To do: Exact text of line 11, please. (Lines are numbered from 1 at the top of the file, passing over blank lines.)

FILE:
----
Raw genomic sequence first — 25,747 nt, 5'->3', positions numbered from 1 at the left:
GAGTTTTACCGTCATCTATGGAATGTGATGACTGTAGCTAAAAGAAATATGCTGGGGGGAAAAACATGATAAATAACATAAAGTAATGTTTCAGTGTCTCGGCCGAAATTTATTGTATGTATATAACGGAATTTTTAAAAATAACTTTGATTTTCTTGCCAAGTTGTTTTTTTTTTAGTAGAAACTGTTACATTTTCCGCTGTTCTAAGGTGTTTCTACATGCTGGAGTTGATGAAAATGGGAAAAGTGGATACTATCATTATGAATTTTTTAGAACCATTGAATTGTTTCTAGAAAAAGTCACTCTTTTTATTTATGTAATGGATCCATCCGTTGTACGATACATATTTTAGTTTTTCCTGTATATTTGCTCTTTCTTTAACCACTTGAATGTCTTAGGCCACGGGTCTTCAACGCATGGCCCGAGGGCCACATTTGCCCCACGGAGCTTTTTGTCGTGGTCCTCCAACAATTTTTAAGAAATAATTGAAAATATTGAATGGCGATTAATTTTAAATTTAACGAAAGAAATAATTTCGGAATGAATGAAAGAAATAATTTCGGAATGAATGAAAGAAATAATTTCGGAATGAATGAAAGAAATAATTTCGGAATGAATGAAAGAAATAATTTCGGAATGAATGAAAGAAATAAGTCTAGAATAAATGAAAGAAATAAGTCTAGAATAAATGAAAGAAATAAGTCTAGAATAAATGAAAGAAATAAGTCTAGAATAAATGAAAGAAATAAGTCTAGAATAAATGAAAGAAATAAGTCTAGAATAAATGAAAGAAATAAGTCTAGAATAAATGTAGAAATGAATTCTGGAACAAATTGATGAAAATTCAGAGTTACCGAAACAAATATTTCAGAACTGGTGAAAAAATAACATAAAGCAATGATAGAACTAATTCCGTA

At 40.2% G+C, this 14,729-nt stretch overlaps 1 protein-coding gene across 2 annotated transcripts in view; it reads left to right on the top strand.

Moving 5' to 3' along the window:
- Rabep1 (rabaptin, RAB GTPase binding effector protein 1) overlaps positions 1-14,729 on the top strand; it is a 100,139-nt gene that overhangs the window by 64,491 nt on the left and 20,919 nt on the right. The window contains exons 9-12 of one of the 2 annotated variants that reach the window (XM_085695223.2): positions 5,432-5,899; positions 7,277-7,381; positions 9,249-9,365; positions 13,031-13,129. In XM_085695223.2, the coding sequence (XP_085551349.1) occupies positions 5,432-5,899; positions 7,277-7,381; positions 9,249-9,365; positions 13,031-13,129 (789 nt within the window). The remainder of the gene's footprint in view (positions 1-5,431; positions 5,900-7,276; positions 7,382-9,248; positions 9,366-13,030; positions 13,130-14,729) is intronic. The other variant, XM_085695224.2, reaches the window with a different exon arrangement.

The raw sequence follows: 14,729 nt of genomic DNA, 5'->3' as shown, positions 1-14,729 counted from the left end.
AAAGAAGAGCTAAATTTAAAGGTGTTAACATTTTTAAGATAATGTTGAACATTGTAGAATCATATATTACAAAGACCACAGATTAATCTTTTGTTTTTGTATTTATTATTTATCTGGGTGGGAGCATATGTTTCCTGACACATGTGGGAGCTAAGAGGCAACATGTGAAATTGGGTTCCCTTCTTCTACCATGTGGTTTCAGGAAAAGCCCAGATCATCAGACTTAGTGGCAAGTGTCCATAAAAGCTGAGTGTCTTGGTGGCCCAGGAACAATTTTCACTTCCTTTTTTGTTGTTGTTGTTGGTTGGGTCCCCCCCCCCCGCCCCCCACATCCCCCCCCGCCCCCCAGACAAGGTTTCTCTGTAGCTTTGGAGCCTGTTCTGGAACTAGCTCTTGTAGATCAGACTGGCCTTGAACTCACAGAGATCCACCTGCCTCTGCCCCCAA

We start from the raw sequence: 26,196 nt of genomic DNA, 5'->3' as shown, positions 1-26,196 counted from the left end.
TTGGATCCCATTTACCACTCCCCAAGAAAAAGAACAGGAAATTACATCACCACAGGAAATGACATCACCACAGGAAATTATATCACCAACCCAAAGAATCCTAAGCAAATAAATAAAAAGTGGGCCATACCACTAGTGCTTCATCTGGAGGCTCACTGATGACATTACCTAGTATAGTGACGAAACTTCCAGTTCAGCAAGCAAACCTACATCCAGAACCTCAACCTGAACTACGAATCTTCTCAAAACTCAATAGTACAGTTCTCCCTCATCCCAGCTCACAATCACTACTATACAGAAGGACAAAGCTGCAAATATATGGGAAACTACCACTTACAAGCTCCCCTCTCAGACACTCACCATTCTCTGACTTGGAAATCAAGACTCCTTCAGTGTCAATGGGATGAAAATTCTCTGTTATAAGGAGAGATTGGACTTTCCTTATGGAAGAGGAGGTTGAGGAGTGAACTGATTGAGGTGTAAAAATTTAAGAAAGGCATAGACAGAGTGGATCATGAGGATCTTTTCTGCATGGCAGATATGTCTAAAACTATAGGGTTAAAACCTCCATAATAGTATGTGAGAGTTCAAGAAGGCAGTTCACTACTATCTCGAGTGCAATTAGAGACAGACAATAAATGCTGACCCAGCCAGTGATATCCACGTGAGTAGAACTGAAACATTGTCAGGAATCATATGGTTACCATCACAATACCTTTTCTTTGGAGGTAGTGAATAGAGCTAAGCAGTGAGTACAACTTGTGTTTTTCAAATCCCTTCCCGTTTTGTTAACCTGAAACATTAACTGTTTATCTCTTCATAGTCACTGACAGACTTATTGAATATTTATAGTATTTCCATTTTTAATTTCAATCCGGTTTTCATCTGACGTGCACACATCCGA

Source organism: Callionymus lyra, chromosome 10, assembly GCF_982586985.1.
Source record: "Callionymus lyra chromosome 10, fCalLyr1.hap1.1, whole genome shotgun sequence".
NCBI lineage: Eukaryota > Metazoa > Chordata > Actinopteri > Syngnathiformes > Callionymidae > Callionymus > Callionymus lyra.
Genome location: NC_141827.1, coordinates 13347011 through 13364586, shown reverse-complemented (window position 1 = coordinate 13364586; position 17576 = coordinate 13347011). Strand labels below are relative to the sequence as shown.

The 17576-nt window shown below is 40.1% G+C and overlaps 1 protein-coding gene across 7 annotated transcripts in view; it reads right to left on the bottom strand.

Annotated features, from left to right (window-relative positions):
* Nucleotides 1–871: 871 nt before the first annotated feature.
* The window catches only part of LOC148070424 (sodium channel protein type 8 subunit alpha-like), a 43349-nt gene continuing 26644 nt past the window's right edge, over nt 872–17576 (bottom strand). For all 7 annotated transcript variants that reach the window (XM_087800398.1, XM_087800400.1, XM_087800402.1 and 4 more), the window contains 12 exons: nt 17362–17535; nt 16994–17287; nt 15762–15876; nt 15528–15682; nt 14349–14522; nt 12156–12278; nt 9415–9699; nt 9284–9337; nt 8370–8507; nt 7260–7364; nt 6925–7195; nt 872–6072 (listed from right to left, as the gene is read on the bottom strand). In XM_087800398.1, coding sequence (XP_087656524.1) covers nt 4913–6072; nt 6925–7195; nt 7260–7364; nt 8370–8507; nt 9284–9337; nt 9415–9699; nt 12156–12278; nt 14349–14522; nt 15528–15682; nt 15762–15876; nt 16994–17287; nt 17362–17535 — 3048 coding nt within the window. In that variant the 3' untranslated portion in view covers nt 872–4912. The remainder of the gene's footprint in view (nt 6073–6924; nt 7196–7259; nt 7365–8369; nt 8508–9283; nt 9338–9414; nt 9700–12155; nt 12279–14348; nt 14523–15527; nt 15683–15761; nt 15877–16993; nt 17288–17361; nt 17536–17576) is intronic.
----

Source record: "Callionymus lyra chromosome 10, fCalLyr1.hap1.1, whole genome shotgun sequence".